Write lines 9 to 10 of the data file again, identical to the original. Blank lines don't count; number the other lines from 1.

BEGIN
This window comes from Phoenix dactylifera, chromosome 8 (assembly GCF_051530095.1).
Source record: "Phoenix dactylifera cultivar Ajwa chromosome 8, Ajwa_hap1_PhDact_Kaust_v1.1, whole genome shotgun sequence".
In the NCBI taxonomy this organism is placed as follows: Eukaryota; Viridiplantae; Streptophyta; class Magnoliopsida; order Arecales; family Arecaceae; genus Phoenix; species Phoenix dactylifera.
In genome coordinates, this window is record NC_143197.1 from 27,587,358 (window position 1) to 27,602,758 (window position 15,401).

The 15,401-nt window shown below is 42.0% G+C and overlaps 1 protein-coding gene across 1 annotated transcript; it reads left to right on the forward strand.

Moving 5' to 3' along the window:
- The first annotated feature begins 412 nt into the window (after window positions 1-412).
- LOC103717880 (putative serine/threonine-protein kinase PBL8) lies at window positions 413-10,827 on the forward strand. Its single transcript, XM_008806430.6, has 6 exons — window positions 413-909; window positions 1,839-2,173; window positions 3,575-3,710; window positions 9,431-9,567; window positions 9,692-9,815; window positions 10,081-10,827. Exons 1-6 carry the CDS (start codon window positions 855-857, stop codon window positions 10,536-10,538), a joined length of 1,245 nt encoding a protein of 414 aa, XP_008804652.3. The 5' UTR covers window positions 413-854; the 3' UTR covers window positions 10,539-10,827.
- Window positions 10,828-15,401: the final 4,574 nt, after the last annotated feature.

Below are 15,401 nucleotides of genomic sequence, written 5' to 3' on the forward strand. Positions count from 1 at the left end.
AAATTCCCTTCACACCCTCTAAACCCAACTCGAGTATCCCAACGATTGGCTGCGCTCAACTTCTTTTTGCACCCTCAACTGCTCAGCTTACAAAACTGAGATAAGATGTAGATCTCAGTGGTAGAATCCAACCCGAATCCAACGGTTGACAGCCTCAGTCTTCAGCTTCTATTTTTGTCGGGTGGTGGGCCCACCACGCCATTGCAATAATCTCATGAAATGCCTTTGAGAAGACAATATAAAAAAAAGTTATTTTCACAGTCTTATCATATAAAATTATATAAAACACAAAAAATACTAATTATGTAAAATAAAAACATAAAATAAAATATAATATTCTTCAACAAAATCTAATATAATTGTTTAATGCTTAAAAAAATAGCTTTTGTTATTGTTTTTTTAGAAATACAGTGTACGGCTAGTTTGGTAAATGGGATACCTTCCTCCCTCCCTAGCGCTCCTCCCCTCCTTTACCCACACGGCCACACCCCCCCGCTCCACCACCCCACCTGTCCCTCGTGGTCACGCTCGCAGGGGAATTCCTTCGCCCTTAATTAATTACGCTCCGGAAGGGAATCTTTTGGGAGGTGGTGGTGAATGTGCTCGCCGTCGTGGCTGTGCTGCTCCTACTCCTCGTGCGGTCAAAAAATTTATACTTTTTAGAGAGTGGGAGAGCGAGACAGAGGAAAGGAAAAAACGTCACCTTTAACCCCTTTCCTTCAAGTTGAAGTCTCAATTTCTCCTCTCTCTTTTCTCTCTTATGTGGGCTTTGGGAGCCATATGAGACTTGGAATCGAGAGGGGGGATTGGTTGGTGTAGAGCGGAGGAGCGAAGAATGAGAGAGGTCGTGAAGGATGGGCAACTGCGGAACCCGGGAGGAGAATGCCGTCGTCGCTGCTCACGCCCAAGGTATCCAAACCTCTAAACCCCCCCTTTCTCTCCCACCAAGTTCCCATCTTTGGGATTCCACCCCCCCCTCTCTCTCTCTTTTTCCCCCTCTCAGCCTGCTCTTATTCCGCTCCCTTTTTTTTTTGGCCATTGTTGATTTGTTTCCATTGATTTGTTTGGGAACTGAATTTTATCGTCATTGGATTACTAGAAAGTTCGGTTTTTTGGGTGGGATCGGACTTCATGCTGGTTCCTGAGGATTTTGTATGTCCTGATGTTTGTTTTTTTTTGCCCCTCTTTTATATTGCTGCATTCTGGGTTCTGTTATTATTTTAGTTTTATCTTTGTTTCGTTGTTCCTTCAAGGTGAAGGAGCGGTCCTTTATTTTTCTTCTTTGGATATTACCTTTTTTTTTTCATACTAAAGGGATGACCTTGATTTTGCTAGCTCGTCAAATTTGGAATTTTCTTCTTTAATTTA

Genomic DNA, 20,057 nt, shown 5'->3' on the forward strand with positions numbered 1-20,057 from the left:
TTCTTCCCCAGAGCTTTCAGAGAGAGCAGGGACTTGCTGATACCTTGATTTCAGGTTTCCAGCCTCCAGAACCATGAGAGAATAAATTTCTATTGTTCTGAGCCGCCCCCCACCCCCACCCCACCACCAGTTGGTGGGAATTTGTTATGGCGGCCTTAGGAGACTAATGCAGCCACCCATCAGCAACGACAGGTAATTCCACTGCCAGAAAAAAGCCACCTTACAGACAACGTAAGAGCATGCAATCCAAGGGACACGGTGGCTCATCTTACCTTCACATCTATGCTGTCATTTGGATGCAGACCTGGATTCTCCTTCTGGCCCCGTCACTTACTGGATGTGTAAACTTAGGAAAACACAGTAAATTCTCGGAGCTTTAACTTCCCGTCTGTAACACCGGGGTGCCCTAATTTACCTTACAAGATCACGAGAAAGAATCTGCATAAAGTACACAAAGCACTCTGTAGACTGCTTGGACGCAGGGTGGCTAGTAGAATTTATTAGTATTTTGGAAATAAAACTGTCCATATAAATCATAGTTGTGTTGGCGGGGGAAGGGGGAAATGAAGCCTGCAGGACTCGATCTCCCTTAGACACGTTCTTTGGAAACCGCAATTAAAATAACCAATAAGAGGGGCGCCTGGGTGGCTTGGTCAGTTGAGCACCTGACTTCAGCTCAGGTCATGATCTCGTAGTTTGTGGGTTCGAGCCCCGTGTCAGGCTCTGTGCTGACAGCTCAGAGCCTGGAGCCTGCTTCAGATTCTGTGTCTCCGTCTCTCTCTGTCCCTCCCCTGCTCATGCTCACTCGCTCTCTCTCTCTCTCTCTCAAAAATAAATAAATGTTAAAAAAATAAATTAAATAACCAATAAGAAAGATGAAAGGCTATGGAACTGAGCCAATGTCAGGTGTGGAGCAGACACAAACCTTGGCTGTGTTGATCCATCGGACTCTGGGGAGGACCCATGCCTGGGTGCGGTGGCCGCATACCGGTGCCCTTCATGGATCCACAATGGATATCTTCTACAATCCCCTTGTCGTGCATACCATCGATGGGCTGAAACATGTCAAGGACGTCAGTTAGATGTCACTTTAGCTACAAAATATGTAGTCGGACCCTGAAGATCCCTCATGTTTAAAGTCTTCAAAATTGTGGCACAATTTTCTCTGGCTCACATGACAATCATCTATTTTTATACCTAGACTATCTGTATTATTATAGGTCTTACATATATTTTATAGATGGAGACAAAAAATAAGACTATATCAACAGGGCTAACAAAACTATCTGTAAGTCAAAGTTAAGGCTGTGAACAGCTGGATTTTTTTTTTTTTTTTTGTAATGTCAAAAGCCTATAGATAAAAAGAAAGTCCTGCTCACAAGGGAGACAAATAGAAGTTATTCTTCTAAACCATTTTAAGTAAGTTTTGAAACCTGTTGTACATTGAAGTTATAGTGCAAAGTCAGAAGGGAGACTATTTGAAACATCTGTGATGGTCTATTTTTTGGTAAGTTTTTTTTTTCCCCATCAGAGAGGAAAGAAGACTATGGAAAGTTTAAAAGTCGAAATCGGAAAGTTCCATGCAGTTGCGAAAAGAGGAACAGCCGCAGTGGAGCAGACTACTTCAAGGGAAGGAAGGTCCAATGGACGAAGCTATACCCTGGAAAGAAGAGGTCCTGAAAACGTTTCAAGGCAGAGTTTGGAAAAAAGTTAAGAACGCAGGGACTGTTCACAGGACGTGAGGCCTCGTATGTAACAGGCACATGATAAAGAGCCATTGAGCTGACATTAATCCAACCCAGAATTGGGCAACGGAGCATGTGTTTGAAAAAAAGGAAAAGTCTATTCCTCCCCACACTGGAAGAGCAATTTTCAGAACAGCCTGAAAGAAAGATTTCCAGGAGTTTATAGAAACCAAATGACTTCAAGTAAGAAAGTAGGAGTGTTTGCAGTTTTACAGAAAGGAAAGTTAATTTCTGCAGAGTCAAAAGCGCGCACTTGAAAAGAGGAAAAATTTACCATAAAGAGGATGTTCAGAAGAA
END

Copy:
- Window positions 10,828-15,401: the final 4,574 nt, after the last annotated feature.

Below are 15,401 nucleotides of genomic sequence, written 5' to 3' on the forward strand. Positions count from 1 at the left end.